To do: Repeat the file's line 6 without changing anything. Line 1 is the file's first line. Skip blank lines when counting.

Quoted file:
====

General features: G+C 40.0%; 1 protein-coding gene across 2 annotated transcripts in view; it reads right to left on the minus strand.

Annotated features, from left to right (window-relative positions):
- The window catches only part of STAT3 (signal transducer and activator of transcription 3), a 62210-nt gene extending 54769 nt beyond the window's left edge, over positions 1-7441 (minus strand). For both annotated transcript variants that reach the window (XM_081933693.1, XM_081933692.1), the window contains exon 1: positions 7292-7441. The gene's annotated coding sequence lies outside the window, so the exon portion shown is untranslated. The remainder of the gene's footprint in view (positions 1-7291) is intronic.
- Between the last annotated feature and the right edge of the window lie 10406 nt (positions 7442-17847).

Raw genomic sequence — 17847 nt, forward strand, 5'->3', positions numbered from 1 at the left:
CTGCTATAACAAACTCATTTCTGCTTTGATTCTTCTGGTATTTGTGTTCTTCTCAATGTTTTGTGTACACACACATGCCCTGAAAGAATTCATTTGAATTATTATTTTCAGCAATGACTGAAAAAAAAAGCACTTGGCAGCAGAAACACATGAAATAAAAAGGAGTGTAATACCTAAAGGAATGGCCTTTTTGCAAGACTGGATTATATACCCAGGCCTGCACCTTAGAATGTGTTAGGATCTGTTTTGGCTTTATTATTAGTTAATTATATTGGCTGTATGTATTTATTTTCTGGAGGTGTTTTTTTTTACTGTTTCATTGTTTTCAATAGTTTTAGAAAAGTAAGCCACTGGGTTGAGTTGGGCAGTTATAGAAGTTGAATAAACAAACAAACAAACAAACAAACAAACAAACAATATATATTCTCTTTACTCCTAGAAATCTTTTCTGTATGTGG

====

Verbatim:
CTGCTATAACAAACTCATTTCTGCTTTGATTCTTCTGGTATTTGTGTTCTTCTCAATGTTTTGTGTACACACACATGCCCTGAAAGAATTCATTTGAATTATTATTTTCAGCAATGACTGAAAAAAAAAGCACTTGGCAGCAGAAACACATGAAATAAAAAGGAGTGTAATACCTAAAGGAATGGCCTTTTTGCAAGACTGGATTATATACCCAGGCCTGCACCTTAGAATGTGTTAGGATCTGTTTTGGCTTTATTATTAGTTAATTATATTGGCTGTATGTATTTATTTTCTGGAGGTGTTTTTTTTTACTGTTTCATTGTTTTCAATAGTTTTAGAAAAGTAAGCCACTGGGTTGAGTTGGGCAGTTATAGAAGTTGAATAAACAAACAAACAAACAAACAAACAAACAAACAATATATATTCTCTTTACTCCTAGAAATCTTTTCTGTATGTGG